We generally find that a setting of *around* 15ish on a rocky, is about right for commercial *style* pump driven esp machines...so you are about in the right ball park.

    ".........I also noticed that my gaggia filter basket passes water more freely then the bezzera filter basket. Which would be better to use?

    You have moved to the BZ99. Therefore use the filters it came with OR, use generic commercial type replacement filters suitable for the machine.  OR, it may be the BZ99 came equipped with the *smaller* Italian type filters intended for use with ristretto type coffees...they might be  smaller than those provided with the gaggia even though it is only a domestic machine, but intended for this market where people drink bigger coffees!  This actually would result in the reverse of what you have apparently observed ( the bigger filter should flow slower). In any case the filters between these 2 machines are basically interchangeable so I would use the bigger of the two types, and dont worry about the different flow rates you appear to have observed. Simply adjust your technique /grind to use the filter of your choice to get the desired flow rate with the BZ99.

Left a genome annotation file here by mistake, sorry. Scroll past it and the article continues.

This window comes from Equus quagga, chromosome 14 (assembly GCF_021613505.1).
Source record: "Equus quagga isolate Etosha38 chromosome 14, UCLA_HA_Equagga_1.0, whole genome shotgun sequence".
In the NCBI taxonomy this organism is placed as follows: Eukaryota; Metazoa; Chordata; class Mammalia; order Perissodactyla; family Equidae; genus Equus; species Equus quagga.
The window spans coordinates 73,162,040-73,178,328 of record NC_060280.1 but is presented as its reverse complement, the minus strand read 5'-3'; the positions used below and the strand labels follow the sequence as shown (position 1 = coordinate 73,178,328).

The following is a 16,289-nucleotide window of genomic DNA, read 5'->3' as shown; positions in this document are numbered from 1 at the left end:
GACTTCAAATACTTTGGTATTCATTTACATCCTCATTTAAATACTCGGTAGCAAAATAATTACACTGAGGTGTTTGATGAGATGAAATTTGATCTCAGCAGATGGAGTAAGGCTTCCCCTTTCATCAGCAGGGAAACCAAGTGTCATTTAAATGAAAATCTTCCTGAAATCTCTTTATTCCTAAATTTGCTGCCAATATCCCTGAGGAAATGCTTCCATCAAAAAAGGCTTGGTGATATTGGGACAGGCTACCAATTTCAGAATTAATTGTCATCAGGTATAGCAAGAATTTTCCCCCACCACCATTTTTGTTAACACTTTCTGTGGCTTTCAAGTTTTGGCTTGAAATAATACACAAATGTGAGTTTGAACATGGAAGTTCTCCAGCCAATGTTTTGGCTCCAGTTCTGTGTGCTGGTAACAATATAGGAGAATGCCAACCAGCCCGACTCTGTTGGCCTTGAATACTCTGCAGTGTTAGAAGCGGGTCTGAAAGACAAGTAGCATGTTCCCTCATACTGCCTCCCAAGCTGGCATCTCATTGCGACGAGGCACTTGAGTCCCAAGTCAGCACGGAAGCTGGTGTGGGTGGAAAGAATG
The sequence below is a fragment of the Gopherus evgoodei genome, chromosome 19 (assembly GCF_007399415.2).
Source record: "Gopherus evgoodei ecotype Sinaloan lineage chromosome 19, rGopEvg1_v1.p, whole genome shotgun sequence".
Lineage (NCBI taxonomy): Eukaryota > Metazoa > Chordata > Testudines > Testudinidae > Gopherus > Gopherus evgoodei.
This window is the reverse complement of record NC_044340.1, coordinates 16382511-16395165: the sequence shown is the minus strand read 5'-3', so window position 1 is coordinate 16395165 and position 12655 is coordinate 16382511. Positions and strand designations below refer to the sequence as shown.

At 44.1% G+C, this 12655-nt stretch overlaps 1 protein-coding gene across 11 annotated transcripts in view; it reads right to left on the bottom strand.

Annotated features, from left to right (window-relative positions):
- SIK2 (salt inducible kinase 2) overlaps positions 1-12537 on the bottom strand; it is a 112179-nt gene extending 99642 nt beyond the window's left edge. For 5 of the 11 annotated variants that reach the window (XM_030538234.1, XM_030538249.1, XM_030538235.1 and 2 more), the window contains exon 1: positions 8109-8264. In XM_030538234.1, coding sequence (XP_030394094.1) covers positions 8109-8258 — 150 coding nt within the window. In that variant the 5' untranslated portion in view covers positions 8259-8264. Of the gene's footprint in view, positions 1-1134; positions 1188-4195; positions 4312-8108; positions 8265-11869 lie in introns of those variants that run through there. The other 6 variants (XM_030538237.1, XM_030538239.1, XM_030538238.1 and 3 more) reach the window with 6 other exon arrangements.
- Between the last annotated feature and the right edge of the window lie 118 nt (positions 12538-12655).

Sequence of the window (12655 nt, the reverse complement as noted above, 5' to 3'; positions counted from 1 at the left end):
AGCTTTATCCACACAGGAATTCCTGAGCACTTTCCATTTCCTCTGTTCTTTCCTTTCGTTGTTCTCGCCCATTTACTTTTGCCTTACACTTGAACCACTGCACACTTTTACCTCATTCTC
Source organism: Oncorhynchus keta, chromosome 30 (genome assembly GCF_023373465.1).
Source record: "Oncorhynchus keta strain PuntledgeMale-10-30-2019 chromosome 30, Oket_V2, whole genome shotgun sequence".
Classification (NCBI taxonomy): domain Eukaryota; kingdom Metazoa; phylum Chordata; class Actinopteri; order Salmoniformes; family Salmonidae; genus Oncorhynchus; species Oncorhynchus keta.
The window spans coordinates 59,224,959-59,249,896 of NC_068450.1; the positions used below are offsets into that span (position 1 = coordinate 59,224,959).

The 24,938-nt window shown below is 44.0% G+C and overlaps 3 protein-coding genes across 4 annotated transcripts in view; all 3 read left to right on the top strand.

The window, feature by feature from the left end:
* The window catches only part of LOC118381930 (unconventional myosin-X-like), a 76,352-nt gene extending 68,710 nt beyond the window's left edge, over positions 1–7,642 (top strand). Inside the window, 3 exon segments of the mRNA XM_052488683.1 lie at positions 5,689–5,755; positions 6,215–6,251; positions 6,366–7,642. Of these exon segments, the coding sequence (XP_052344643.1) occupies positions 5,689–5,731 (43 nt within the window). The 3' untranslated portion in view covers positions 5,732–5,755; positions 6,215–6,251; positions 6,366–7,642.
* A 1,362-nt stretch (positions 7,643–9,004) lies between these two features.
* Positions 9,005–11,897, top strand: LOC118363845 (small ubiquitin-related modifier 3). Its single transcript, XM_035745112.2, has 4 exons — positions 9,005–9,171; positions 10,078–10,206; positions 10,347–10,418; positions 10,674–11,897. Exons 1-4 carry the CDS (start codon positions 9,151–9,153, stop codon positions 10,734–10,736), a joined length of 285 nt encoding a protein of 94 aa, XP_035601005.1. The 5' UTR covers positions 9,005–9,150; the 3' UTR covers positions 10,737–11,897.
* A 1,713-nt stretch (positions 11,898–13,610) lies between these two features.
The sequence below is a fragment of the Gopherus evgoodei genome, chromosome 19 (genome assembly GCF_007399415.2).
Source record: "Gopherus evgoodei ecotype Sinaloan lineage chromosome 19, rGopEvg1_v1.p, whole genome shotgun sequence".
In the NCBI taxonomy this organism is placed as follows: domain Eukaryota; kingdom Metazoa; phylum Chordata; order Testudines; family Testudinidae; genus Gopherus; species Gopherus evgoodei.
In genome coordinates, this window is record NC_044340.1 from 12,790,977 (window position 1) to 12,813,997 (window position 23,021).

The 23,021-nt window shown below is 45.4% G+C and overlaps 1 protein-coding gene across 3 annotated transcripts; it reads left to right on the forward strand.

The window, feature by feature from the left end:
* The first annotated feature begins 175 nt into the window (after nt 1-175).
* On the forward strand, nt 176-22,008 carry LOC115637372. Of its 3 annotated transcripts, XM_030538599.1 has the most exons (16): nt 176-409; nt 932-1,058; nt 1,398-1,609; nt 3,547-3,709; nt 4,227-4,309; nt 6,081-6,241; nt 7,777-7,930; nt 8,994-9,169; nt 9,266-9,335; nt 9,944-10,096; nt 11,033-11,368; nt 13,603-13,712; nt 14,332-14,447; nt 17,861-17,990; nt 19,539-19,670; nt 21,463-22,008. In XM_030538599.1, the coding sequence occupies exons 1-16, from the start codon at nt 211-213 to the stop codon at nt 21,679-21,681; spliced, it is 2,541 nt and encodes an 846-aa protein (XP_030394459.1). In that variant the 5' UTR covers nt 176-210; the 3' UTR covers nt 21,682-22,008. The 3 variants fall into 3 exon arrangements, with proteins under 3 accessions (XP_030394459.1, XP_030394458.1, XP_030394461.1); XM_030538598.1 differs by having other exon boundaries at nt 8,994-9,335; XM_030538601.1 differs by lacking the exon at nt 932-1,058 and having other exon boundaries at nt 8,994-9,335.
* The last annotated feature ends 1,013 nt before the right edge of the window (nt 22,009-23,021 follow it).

".........I find the steamer on the Bezzera often boils the milk before I can get a nice foam happening. I think I need to turn it down a notch..."

    The steamer does not *boil* the milk. The operator does!  ;D This is normal given you have just moved from a machine with tiny capacity to a semi commercial type of much bigger capacity, and you will have to adjust your technique accordingly!   Others Im sure will come in with helpful hints on technique however in order to save a lot of duplication it may be as well to mention this has been very well covered already in the "milk froth and bubbles" section above in the last couple of days, see the link: